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Saturday, March 31, 2012

 4:42 PM 

Three GOP prez candidates address Faith and Freedom Coalition event

At the Wisconsin Faith and Freedom Coalition's Presidential Kickoff on Saturday, the Republican primary continued in full force. Newt Gingrich, Mitt Romney, and Rick Santorum all spoke to the gathering, as did U.S. Rep. Paul Ryan, R-Janesville.

Addressing a crowd that organizers estimated at more than 1,000, Romney went after President Barack Obama, while Santorum tried to position himself as a candidate with a better chance to defeat the president. Gingrich continued to try to gain traction, as polls of Wisconsin primary voters show him well behind Romney and Santorum.

The crowd gave warm receptions to each candidate, but perhaps the loudest cheers were reserved for those not on Tuesday's ballot: Ryan and Gov. Scott Walker, who was not in attendance but received supportive statements from several speakers.

Ryan, who endorsed Romney Friday, said the country was at both a moral and fiscal tipping point. Ryan stressed the importance of the election. He said neither side would "completely vanquish" the other, but added the result could "set the trajectory for a generation."

Introducing Romney, Ryan said the GOP primary has been a good thing, but it can "come to a point where it is counter-productive." He expanded on his endorsement of Romney, saying that when he decides who to vote for as a citizen, he considers who would be the best president and who could beat Obama.

In his speech, Romney went after Obama for his economic policies.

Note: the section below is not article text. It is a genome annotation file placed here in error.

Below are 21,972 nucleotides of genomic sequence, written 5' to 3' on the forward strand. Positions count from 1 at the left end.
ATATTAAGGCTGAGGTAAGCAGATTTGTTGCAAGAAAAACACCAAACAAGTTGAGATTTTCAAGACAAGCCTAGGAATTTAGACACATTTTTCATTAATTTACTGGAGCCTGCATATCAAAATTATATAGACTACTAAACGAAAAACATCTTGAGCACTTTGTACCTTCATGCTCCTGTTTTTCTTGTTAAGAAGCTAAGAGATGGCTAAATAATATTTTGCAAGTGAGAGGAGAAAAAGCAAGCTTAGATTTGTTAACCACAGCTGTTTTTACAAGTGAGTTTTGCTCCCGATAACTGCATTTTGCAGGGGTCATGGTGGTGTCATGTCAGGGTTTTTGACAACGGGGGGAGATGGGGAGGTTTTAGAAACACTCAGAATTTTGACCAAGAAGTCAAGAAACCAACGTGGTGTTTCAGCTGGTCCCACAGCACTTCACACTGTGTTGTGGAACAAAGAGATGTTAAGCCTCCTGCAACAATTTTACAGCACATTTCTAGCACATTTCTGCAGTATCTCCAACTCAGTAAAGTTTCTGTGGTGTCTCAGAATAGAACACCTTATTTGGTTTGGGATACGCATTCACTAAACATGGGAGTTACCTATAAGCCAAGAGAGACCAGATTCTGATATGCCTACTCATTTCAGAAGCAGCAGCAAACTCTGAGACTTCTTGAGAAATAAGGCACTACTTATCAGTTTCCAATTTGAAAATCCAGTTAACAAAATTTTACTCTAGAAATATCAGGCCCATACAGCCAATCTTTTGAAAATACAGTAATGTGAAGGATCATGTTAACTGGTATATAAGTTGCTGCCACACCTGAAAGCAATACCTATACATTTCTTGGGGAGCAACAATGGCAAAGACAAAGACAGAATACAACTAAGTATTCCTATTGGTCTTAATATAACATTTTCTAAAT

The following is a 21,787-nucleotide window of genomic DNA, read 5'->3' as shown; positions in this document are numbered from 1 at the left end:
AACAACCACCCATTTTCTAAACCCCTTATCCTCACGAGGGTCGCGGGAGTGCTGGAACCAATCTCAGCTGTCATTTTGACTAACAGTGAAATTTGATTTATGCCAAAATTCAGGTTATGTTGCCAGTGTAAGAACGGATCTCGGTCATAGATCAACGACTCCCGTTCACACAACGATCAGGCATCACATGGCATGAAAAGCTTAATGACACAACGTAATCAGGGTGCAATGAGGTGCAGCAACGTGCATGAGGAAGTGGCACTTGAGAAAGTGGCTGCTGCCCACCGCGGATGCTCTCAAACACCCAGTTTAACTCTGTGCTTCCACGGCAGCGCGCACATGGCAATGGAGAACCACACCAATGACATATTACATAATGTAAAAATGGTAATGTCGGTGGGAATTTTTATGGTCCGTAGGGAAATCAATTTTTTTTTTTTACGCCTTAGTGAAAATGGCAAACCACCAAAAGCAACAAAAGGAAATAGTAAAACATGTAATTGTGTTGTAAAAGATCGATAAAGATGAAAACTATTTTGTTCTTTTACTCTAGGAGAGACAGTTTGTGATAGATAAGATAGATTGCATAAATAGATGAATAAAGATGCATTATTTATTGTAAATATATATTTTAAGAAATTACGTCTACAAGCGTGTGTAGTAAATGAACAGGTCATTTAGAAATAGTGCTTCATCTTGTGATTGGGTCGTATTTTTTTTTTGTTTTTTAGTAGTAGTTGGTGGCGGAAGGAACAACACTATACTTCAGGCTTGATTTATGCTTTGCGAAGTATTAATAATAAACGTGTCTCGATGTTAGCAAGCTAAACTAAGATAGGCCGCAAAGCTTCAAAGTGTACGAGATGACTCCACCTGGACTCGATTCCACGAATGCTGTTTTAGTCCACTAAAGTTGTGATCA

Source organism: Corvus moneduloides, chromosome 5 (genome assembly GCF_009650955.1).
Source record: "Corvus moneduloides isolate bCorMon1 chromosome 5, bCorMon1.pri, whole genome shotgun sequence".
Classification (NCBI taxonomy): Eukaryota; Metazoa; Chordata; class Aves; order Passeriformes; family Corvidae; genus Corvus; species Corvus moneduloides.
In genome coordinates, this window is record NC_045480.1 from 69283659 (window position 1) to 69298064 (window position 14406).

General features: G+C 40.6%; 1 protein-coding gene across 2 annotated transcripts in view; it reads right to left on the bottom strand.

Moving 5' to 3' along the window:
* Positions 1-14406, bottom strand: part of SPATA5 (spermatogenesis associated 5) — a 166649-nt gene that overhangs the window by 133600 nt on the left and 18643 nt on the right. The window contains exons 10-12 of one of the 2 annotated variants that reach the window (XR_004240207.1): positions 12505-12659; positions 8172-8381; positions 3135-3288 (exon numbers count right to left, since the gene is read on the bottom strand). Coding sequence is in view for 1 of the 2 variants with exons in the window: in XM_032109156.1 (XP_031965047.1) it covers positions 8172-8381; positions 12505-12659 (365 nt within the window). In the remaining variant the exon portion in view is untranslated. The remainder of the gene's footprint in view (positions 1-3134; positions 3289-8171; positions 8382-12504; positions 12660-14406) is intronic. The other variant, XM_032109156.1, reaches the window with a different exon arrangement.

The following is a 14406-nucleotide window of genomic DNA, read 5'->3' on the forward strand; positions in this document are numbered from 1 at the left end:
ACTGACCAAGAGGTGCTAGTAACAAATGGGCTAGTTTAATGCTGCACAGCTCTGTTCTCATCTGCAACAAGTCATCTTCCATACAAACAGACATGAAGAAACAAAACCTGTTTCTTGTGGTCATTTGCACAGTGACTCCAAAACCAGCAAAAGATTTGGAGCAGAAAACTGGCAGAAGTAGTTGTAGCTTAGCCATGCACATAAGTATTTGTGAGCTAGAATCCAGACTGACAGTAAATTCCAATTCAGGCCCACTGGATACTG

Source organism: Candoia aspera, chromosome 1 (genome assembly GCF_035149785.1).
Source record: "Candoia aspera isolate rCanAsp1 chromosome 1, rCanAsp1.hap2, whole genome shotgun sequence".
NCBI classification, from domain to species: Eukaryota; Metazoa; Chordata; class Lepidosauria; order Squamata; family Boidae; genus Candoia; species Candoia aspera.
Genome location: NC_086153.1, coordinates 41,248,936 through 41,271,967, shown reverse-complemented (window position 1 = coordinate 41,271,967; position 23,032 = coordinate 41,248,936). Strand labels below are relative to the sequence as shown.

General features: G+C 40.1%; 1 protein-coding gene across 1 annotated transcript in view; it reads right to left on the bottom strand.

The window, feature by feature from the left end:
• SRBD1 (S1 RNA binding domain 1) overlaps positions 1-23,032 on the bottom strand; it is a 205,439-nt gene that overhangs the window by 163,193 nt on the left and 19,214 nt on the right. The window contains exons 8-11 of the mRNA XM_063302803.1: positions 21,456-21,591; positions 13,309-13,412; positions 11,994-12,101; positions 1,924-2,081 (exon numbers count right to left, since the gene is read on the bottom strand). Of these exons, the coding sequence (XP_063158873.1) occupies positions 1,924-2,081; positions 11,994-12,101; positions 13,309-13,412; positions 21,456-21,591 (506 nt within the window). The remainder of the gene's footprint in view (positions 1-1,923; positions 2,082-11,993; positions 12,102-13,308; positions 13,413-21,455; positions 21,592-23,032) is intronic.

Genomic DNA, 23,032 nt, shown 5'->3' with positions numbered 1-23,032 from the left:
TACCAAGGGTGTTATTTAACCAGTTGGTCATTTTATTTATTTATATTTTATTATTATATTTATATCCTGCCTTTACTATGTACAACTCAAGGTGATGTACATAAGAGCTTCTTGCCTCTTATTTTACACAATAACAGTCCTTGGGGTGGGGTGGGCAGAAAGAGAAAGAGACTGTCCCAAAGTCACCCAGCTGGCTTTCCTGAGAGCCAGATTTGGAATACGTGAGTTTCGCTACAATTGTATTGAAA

"They just kill economic freedom. They make it harder and harder and put people back to work. And the proof is in the pudding, look at this recovery. The most tepid, weakest recovery we've seen since Hoover. This is a time for freedom, economic freedom. Not a time for a government-dominated society or economy."

Romney pledged to reduce the size of the federal government.

"If I'm president, we're gonna cut federal spending, cap federal spending and we're finally going to have a balanced budget amendment," he said.

While Romney focused his attention on Obama, Santorum used his speech to criticize the former Massachusetts governor, even though he only mentioned Romney by name once.

"He's uniquely disqualified," Santorum said.

In particular, the former Pennsylvania senator criticized Romney for his health care plan being used as a blueprint for Obama's Affordable Care Act.

"If you want ObamaCare repealed," Santorum said. "You have to make this election a mandate."

"You have one person who can make that case and you have one who can't," Santorum added.

Santorum went on to call health care reform Obama's "Achilles heel," and asked "why in the world the Republican Party would give that away?"

"I'm not going to run as a conservative," Santorum added. "I am a conservative."

For his speech, Gingrich was joined on stage by his wife Callista, a Wisconsin native. He focused on the role of religion in society and the size of government.

"The key to balancing the budget is very simple, we want to shrink the government to fit the revenues available," Gingrich said. "Not raise the revenues to catch up with Obama's spending."

Gingrich also spent a good deal of his speech on religion. He brought up founding documents and President Abraham Lincoln's second inaugural address, noting the presence of religion in both. He also said the current administration contradicts itself on religious freedom, referencing recent events such as contraception coverage and the burning of the Quran.

"If you are a Christian they can oppose you," Gingrich said. "But if you are a radical Islamist, they owe you an apology."

-- By Arthur Thomas


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